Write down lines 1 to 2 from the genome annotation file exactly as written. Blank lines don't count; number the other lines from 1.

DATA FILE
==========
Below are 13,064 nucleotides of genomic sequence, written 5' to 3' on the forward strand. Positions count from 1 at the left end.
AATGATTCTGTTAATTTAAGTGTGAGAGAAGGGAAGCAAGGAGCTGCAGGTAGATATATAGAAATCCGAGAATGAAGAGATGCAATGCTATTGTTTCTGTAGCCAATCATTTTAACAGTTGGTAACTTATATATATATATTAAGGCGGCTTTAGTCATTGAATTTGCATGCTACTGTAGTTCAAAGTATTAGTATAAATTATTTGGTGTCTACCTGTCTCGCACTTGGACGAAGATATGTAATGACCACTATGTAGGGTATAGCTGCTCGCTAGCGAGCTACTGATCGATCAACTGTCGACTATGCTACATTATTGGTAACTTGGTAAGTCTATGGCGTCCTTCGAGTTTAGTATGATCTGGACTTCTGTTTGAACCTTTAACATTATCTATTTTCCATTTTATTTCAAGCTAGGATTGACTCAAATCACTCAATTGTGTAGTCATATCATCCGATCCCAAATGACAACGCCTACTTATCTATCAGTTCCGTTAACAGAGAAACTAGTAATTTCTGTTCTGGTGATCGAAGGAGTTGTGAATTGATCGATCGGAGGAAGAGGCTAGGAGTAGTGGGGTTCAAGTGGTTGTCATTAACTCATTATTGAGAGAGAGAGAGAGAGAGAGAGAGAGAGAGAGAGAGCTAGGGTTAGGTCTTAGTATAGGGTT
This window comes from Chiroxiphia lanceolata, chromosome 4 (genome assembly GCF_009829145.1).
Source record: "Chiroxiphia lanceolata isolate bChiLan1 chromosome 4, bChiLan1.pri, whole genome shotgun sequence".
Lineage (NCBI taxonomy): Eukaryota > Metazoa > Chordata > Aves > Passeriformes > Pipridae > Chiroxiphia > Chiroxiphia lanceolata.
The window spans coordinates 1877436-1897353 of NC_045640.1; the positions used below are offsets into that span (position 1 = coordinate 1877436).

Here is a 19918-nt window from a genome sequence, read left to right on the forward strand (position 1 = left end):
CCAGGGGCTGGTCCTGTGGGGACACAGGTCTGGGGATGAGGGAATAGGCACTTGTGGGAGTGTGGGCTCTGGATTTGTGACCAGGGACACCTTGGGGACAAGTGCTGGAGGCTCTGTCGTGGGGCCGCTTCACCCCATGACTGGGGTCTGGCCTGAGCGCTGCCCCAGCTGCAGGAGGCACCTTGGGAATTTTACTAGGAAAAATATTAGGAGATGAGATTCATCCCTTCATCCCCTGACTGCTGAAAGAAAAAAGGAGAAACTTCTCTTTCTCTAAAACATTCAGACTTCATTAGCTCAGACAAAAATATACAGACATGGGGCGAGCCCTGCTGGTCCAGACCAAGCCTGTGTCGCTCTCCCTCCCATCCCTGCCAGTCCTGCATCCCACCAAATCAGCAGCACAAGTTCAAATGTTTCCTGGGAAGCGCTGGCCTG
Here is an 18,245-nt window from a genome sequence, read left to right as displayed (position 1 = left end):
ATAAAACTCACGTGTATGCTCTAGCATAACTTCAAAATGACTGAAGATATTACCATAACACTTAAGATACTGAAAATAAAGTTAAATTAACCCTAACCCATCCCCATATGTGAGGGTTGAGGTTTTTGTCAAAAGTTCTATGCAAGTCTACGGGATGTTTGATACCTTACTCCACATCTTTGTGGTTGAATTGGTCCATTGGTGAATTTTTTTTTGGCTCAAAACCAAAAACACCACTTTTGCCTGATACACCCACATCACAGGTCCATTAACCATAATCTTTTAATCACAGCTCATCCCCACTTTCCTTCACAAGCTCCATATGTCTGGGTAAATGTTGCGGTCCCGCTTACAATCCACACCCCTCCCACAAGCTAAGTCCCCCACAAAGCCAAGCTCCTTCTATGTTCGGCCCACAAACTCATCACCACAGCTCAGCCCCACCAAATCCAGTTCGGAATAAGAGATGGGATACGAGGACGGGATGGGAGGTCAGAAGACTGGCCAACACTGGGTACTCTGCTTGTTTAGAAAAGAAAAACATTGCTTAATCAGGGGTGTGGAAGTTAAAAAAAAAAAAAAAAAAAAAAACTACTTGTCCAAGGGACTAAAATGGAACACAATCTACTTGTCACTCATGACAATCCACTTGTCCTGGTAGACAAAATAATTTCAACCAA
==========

Below are 13,064 nucleotides of genomic sequence, written 5' to 3' on the forward strand. Positions count from 1 at the left end.
AATGATTCTGTTAATTTAAGTGTGAGAGAAGGGAAGCAAGGAGCTGCAGGTAGATATATAGAAATCCGAGAATGAAGAGATGCAATGCTATTGTTTCTGTAGCCAATCATTTTAACAGTTGGTAACTTATATATATATATTAAGGCGGCTTTAGTCATTGAATTTGCATGCTACTGTAGTTCAAAGTATTAGTATAAATTATTTGGTGTCTACCTGTCTCGCACTTGGACGAAGATATGTAATGACCACTATGTAGGGTATAGCTGCTCGCTAGCGAGCTACTGATCGATCAACTGTCGACTATGCTACATTATTGGTAACTTGGTAAGTCTATGGCGTCCTTCGAGTTTAGTATGATCTGGACTTCTGTTTGAACCTTTAACATTATCTATTTTCCATTTTATTTCAAGCTAGGATTGACTCAAATCACTCAATTGTGTAGTCATATCATCCGATCCCAAATGACAACGCCTACTTATCTATCAGTTCCGTTAACAGAGAAACTAGTAATTTCTGTTCTGGTGATCGAAGGAGTTGTGAATTGATCGATCGGAGGAAGAGGCTAGGAGTAGTGGGGTTCAAGTGGTTGTCATTAACTCATTATTGAGAGAGAGAGAGAGAGAGAGAGAGAGAGAGAGAGAGCTAGGGTTAGGTCTTAGTATAGGGTT